25 Replies to “Interior Painting Tips – Using a Roller”

  1. @shadesofperfection yea i deffintaly agree with you my dad and uncle have painted for over ten years with there own business and a few years own there own. i noticed he actaully had a decent paint to promar from sherim willams.

  2. Thanks for your comment. It’s always nice to get an opinion from a pro. The method I show is absolutely not the end-all and be-all method. It’s one that’s worked for me to blend and hide the grain produced by the knap on the roller. Using finishing strokes going about 90 degrees from the initial application direction does this. It’s not a fast method to apply paint, that’s for sure. But it does produce a remarkable coating. Try it once on just one wall and compare the results to your method.

  3. Im a Benjamin Moore PDS painter and would not use this method. I roll from top to bottom and then back roll, while back rolling apply slight pressure to the leading end of the roller. Do this and you will have a even finish with no roller lines.

  4. URG! No WONDER my paint job looked poor. I painted up and down strokes and just pushed the roller hard against the wall. I never bothered to go sideways, never used the proper, even pressure on the roller. Thanks for this video, helped alot when I did it the second time around!

  5. Thanks! The pros who comment here fail to mention that I never said it was a faster method. What it does is blend the grain of the roller.

  6. I just did half of my daughter’s bedroom with this method and the other half with the conventional W method. I’m sure I wouldn’t want to use this technique if I painted for a living as it is a bit pokier but for an amateur like me who only paints every once in a while this is a godsend. Thanks for the advice and I’ll use this technique from here on in. Including the extra coat that I’ll have to do over the terrible job I did on the other walls.

  7. Thanks for your comment. The technique is to show homeowners how to get rid of the grain caused by rolling just one direction. I never said it was faster. It’s not a production method, and I have no intention of applying to work for you. :->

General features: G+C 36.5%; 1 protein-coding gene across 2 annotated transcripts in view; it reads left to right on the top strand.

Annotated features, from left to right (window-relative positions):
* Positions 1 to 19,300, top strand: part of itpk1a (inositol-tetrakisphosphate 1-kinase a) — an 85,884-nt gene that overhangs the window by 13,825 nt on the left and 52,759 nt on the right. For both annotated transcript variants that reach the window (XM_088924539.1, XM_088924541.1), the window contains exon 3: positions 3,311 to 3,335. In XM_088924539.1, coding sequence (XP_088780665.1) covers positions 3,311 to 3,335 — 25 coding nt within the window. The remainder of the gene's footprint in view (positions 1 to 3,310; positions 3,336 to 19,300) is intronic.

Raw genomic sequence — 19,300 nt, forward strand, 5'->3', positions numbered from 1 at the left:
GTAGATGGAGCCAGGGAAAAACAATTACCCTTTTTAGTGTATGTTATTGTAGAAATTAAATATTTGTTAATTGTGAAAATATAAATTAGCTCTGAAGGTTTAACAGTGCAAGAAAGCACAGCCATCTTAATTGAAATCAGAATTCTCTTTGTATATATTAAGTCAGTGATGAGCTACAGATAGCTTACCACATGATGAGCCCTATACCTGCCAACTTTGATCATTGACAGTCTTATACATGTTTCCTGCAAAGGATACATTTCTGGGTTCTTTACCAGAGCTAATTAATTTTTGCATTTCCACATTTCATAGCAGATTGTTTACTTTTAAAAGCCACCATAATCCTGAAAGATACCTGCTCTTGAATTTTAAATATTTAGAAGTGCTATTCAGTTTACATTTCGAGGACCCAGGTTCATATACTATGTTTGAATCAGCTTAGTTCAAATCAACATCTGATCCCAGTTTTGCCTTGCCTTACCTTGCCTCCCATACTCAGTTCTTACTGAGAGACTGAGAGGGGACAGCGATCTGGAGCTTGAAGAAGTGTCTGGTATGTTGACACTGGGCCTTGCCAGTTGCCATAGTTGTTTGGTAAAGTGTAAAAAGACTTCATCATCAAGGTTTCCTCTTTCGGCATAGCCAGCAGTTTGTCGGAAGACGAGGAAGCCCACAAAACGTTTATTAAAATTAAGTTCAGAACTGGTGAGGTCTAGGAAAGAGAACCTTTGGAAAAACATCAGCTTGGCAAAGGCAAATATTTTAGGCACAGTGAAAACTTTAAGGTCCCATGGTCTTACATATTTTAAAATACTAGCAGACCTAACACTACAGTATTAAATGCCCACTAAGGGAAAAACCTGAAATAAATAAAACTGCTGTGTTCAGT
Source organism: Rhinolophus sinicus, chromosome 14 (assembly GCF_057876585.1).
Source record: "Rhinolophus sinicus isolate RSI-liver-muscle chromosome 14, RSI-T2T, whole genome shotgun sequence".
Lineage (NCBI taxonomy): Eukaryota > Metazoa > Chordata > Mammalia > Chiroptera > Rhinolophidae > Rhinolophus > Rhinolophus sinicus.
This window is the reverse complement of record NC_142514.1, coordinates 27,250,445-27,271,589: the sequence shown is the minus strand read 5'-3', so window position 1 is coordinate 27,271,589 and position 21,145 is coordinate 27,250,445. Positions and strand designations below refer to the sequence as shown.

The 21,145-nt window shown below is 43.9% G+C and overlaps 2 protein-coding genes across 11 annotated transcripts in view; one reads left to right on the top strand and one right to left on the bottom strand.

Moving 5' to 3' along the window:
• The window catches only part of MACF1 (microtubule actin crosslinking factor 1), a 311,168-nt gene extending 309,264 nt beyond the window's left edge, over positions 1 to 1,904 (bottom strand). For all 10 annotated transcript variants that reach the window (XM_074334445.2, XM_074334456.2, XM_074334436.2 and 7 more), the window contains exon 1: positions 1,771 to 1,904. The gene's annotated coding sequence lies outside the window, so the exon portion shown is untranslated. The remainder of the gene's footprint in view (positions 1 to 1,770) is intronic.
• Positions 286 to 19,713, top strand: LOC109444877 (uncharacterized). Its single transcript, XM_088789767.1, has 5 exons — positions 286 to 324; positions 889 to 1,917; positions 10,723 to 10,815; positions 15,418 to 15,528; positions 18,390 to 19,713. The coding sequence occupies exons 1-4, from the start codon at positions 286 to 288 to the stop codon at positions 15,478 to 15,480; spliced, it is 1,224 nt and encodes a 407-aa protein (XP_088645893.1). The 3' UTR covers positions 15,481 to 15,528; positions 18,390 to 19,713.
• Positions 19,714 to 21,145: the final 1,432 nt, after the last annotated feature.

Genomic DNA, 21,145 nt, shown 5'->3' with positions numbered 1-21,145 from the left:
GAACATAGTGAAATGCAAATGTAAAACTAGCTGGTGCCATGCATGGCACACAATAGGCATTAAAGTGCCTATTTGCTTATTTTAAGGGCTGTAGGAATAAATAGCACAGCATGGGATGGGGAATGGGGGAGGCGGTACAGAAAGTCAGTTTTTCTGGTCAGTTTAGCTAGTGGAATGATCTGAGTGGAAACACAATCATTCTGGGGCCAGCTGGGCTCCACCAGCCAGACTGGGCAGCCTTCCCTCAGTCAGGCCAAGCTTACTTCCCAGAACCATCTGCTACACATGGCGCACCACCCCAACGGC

8. If you painted like this for my company, I would let you go. Full top to bottom swing and back rolling is how it’s done. If you back roll correctly you won’t get rails or flashing. This side step is a waste of time and not practical at all on high walls. Sherwin Williams paint being used is decent paint, so good to see that.

  9. When painting with a very glossy paint. How do you prevent roller strokes? Even when using even light pressure. Do you go with a foam roller or a high quality roller? I know the imperfections get a lot more visible with the glossy paints.

  10. I agree 100 percent. I’m taping a new video of this method to fully explain why it’s better to roll two directions. You bet I’ll have contrasting colors as that will show exactly why it’s so important.

  11. Next time, I would probably have the paint tinted to a color, that way the viewer could see what you are doing.

  12. i made a huge mistake painting my room years ago by painting it w/o primer and rollers lol. shows how much some parents know about painting :p

  13. I worked for a commercial painting company for a couple of months. The boss would give me hell if he caught me rolling side-to-side. They wanted full top-to-bottom rolls from the base to the ceiling.

  14. Try adding some Floetrol! Superb stuff. Add 2.5ltr to 10ltr paint for big jobs. the paint just glides on and no roller marks. I use it on top jobs and the results are very good!

  15. Thanks. It’s a good practice for anyone because of the grain created by rollers. Going two directions ensures even coverage and no grain issues.

  16. I learned how to paint walls using this technique, it is very hard for me to believe that some painters don’t even dare to try it (mostly assholes) some of them will call you crazy if they see you using this method. I sometimes wonder where did they learn painting? how and why….

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